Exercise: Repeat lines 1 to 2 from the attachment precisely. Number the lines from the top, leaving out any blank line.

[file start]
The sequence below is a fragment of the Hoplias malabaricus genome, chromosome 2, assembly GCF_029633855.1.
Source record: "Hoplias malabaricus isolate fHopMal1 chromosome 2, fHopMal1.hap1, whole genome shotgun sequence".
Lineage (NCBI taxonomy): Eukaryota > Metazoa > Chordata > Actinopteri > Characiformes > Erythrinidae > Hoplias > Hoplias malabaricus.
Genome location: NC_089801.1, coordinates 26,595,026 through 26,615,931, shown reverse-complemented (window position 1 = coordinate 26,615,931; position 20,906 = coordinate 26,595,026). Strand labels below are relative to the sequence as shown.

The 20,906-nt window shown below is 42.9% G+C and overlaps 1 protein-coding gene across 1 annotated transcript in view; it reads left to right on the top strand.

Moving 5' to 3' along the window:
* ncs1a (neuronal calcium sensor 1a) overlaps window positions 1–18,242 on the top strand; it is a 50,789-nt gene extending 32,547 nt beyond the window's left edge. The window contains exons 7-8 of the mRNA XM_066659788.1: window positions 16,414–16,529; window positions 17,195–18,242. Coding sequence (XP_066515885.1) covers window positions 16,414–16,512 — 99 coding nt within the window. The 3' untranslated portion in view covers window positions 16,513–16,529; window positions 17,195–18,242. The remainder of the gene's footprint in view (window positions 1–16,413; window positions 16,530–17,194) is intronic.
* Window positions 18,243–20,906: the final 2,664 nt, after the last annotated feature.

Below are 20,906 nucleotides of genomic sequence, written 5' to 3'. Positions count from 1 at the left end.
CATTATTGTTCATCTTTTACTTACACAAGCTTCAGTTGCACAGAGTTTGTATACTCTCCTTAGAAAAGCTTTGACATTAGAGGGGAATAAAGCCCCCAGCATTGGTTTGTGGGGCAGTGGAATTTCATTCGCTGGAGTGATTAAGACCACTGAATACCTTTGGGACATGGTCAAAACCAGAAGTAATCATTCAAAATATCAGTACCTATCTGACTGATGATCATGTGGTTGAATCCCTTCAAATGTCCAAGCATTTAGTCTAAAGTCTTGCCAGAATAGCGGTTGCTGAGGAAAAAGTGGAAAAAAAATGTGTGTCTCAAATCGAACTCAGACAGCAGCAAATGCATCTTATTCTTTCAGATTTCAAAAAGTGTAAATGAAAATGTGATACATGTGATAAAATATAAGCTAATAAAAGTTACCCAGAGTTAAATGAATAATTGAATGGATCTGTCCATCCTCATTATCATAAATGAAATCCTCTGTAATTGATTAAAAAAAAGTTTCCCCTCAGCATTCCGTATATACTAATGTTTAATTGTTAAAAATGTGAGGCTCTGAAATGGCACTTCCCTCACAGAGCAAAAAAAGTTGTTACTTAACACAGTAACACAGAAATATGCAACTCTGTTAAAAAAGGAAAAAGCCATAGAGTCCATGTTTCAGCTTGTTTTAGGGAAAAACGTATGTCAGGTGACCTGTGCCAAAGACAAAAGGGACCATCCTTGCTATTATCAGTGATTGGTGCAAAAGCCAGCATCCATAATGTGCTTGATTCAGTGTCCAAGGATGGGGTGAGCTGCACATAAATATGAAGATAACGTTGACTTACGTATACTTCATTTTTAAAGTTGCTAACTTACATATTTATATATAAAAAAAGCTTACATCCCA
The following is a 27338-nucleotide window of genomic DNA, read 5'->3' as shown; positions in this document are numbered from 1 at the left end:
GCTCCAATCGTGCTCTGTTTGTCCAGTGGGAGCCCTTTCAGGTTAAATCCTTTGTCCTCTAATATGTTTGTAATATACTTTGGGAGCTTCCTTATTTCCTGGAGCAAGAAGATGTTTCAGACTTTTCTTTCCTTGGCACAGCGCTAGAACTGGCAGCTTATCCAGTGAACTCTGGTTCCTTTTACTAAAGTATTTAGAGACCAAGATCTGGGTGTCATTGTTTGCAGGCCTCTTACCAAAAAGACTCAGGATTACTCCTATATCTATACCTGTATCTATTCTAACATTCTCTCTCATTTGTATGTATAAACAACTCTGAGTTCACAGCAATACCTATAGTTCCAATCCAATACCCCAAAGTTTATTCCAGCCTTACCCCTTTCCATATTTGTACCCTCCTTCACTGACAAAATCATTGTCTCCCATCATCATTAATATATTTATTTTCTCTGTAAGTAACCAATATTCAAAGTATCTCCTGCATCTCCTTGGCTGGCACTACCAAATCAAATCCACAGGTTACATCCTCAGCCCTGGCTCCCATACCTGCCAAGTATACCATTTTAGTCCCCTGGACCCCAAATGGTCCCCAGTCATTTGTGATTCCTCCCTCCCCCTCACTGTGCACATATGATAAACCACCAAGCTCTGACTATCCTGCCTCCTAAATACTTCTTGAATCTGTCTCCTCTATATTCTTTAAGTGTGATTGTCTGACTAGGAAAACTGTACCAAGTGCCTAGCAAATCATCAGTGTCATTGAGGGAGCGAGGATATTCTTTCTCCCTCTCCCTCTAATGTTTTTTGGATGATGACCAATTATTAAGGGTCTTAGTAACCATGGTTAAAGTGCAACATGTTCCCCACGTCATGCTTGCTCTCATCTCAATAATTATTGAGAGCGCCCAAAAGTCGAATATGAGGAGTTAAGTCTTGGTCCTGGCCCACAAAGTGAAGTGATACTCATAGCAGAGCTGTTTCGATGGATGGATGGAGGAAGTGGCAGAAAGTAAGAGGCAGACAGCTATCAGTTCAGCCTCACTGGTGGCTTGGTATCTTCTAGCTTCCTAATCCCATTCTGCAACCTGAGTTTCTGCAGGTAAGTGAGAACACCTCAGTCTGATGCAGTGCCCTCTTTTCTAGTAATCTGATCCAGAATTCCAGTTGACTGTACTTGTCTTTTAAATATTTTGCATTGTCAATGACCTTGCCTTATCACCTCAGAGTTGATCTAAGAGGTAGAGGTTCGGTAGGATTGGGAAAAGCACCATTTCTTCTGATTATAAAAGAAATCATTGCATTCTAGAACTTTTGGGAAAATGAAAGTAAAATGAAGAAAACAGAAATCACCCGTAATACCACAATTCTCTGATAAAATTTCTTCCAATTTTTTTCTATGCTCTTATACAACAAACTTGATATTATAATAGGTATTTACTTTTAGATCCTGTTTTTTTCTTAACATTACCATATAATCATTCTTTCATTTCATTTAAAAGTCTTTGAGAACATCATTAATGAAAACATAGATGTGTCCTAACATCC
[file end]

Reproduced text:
The sequence below is a fragment of the Hoplias malabaricus genome, chromosome 2, assembly GCF_029633855.1.
Source record: "Hoplias malabaricus isolate fHopMal1 chromosome 2, fHopMal1.hap1, whole genome shotgun sequence".